The Thames Vision 2035 plan, which is supported by the Mayor of London, outlines ambitious goals to make better use of the river through all of London. In addition to doubling passenger numbers to 20 million by 2035, the Thames will also be used to transport over 4 million tonnes in inter-wharf freight (excluding activities down river) by the same year. At the moment, the river is used mostly to move things slowly and in bulk, but the river will be key to moving much of the materials that this growing city needs.

Man looking out at the river from a covered platform, with the cable car in view Ferry leaving its quay with Woolwich towers in the background

Travel by river

It’s not all about freight: the Woolwich Ferry and Uber Boat by Thames Clippers provide transport across and along the Thames. Photos by Tian Khee Siong and Sam Bush

Transport for London has recently upgraded the Woolwich Ferry to quieter, lower-emission hybrid vessels, providing increased capacity for crossings and specific facilities for cyclists. Courier company DHL is trialling a daily riverboat freight service for central London, using bicycles to bring parcels to their final destination. The DHL service is run by the logistics arm of what is now Uber Boat by Thames Clippers, launched last year after Thames Clipper paired up with Uber to run its passenger boats along the Thames. Royal Arsenal in Woolwich is where this water transport route begins, stopping at Royal Wharf by Lyle Park before taking the scenic route through the city. The new Royal Wharf Pier, which opened in late 2019, is a sight in its own as well, with its elegant timber battens and spacious views of the Thames.

Better access to the river as it flows past the Royal Docks, through improved signage, lighting and general polishing, isa key goal for the redevelopment. At the moment much of the riverfront is cut off from people with gates, unmarked slip roads, or a generally unwelcoming atmosphere. The upcoming regeneration of Albert Island is an exciting piece of the puzzle to restore the Royal Docks’ connection to the Thames. Plans for the £300m scheme, which were submitted at the beginning of 2020, includes a new boatyard – depending on where you draw London’s borders – will be the capital’s first new shipyard in 300 years. The Albert Island boatyard is intended to have capacity to accommodate Europe’s biggest ship lift, capable of lifting a Woolwich ferry out of the water, and a restored marina will have fully-serviced and functioning moorings.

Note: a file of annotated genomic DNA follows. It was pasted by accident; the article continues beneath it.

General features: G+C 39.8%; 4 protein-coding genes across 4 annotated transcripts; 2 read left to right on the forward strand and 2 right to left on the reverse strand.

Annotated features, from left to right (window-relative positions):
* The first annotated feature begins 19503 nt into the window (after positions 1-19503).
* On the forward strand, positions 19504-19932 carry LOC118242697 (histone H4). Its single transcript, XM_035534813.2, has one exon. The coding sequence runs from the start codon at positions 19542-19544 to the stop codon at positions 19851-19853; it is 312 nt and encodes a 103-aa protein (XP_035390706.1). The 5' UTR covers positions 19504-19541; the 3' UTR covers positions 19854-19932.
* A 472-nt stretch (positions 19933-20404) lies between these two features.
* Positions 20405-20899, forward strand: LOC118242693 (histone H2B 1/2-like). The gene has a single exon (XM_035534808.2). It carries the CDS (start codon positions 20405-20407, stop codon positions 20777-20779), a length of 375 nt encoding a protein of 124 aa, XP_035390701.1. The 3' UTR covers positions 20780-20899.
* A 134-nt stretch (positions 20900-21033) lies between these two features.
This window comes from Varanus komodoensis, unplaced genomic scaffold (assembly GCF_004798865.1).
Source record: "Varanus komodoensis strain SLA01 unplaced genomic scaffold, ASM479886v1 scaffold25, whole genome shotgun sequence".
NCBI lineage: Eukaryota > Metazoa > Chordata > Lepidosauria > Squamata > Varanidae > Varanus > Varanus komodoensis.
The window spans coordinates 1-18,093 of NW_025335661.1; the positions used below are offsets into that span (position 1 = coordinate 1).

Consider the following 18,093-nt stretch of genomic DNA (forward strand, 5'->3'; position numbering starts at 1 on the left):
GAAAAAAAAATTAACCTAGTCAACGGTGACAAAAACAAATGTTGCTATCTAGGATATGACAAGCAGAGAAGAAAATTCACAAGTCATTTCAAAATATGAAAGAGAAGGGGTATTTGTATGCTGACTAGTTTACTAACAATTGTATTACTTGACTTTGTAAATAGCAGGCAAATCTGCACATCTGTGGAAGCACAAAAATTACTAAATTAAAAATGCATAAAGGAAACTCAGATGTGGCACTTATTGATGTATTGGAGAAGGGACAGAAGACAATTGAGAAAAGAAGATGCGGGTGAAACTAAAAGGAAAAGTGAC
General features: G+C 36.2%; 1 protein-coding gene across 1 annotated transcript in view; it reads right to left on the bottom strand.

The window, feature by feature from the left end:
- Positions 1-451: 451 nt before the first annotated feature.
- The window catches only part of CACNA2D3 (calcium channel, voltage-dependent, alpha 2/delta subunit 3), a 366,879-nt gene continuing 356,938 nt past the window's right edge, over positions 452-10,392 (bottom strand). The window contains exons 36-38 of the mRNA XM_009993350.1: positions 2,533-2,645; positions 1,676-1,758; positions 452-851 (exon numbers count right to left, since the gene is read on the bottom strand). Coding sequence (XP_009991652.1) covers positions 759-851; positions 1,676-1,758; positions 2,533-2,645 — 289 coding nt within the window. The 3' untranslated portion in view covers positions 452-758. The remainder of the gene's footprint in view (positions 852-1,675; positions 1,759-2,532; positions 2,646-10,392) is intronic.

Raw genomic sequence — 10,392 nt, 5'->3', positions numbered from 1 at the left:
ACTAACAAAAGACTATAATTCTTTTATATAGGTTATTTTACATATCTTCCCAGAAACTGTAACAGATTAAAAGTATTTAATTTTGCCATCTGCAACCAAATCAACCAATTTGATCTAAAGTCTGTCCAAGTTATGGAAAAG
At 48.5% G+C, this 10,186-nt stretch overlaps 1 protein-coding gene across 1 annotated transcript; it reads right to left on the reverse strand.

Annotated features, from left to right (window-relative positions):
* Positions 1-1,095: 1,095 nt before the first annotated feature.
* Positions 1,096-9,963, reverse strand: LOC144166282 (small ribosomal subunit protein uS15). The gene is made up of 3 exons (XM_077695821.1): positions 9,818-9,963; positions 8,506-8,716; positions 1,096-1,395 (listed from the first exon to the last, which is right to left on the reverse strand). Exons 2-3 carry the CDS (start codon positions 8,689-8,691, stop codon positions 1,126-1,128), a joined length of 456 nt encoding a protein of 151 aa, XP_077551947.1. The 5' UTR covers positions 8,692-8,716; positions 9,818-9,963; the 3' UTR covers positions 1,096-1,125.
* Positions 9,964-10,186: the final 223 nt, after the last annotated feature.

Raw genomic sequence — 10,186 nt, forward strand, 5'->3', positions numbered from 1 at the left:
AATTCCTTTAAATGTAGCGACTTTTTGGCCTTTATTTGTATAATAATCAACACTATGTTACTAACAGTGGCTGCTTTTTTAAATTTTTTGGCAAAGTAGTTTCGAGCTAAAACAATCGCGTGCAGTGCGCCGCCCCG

CGI impression of buildings and quays on Albert Island

Albert Island plans

The designs pictured here include a new boatyard as well as a commercial, educational and innovation hub.

Eco-charity Thames21 also has exciting plans to establish more of a presence at the Royal Docks. The Thames Connections project aims to bring people closer to the river, especially those who might not have had the habit of doing so until now. Longer-term, Thames21 has aspirations to create a river centre on Albert Island, envisioned as an education space, as well as a place to cultivate aquatic plants and run water activities like paddleboarding and rowing. A key goal is to ensure people can benefit from the river as a source of health and wellbeing, and be something everyone in and around the Royal Docks can be part of.

As Londoners, we are proud of our river. In the future the Royal Docks will have better access to the water, whether that’s with refurbished piers, more frequent boat departures, or simply a sign showing where you can slip away from the main road to get a glimpse of the water. The Thames has huge potential to be a much better asset for London, and we are thrilled to be part of this by doing what we’ve always done so well in the Royal Docks: connecting the river to the city.

View of the O2 and the Thames from above